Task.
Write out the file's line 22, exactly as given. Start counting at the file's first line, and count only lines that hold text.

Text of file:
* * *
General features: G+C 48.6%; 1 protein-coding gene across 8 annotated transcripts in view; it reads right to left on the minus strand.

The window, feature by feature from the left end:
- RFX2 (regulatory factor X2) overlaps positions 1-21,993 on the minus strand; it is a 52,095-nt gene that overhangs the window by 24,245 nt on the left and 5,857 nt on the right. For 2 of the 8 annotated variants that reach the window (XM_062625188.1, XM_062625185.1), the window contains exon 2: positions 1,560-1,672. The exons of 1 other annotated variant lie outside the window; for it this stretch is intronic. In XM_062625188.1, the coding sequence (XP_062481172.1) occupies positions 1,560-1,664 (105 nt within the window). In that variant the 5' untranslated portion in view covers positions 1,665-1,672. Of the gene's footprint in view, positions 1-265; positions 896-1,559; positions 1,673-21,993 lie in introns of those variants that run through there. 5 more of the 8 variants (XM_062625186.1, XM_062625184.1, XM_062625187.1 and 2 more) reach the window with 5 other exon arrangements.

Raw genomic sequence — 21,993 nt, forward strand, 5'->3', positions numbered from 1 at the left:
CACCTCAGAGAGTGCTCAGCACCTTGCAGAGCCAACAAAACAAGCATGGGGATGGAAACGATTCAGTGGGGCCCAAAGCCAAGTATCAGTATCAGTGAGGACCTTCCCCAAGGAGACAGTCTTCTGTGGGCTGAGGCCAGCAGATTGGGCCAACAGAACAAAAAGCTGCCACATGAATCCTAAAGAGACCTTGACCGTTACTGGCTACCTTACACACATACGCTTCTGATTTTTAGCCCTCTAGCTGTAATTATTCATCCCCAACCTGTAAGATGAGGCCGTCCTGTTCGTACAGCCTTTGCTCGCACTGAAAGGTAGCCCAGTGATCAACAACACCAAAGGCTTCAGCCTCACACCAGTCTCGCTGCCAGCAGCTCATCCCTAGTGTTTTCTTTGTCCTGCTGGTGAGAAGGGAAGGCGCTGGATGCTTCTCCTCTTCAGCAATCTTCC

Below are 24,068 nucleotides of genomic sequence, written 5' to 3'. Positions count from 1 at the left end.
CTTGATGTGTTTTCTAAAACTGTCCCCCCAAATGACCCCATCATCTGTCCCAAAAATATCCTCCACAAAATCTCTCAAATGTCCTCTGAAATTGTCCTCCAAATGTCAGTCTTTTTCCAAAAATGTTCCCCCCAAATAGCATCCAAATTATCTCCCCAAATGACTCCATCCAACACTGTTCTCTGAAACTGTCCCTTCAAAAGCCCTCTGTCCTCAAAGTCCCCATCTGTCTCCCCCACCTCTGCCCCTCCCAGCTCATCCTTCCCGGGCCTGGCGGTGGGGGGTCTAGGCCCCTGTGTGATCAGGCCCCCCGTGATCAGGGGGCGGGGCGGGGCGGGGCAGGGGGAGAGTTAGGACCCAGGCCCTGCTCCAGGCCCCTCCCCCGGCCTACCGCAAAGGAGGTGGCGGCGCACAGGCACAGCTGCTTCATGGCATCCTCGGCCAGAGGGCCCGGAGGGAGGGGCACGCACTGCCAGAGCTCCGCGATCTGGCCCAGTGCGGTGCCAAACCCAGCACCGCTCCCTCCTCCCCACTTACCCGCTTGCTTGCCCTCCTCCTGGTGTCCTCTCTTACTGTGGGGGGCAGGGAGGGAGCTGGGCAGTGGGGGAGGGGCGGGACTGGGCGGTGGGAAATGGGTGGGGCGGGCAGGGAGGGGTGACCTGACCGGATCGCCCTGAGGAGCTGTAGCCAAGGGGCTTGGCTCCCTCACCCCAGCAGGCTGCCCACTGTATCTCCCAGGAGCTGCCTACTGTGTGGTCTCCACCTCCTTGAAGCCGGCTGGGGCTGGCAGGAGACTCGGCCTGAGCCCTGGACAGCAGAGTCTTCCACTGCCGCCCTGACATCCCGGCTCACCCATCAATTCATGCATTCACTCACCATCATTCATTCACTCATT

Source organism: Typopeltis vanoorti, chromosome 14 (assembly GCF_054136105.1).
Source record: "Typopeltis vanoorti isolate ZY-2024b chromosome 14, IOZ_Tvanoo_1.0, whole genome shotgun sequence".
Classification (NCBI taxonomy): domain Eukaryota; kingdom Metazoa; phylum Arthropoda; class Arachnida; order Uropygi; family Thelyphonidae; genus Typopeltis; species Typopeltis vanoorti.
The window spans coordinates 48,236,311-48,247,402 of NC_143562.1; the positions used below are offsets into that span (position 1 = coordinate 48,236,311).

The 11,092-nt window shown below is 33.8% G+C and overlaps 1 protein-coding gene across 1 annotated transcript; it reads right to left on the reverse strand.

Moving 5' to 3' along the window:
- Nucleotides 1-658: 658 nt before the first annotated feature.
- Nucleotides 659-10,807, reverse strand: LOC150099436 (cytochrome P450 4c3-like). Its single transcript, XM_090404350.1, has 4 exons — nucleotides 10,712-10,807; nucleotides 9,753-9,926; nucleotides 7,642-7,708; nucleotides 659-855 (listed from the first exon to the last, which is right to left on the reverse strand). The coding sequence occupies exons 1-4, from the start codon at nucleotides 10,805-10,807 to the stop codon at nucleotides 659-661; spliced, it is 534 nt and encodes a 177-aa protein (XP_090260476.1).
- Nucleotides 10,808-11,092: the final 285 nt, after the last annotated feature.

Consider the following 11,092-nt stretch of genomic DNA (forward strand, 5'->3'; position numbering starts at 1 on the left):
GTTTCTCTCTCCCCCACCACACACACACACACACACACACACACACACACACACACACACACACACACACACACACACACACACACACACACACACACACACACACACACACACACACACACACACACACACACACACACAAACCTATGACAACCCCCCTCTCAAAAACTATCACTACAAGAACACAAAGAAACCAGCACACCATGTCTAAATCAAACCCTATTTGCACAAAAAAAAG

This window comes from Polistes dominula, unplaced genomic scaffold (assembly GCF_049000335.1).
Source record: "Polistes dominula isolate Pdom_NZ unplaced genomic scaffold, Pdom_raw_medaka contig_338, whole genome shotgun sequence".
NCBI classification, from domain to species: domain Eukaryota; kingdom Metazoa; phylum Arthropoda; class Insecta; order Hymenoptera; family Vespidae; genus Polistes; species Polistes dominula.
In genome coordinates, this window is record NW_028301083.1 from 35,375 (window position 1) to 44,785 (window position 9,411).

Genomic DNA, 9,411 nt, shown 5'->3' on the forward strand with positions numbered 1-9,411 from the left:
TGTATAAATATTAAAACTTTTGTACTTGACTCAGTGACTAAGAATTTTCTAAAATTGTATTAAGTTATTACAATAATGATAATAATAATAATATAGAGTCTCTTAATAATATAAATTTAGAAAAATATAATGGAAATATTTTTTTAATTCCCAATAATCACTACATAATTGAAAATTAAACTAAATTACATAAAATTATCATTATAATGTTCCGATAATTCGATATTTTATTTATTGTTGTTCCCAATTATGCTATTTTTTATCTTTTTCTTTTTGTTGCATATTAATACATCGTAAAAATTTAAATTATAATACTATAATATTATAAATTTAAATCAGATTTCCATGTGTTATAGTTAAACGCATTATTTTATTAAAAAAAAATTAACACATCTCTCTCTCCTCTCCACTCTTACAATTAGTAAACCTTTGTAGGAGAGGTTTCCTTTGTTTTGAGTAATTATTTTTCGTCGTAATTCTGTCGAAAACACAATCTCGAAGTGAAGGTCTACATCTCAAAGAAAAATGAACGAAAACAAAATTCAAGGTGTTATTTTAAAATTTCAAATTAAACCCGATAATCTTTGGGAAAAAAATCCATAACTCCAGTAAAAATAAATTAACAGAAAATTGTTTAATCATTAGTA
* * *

In genome coordinates, this window is record NW_028301083.1 from 35,375 (window position 1) to 44,785 (window position 9,411).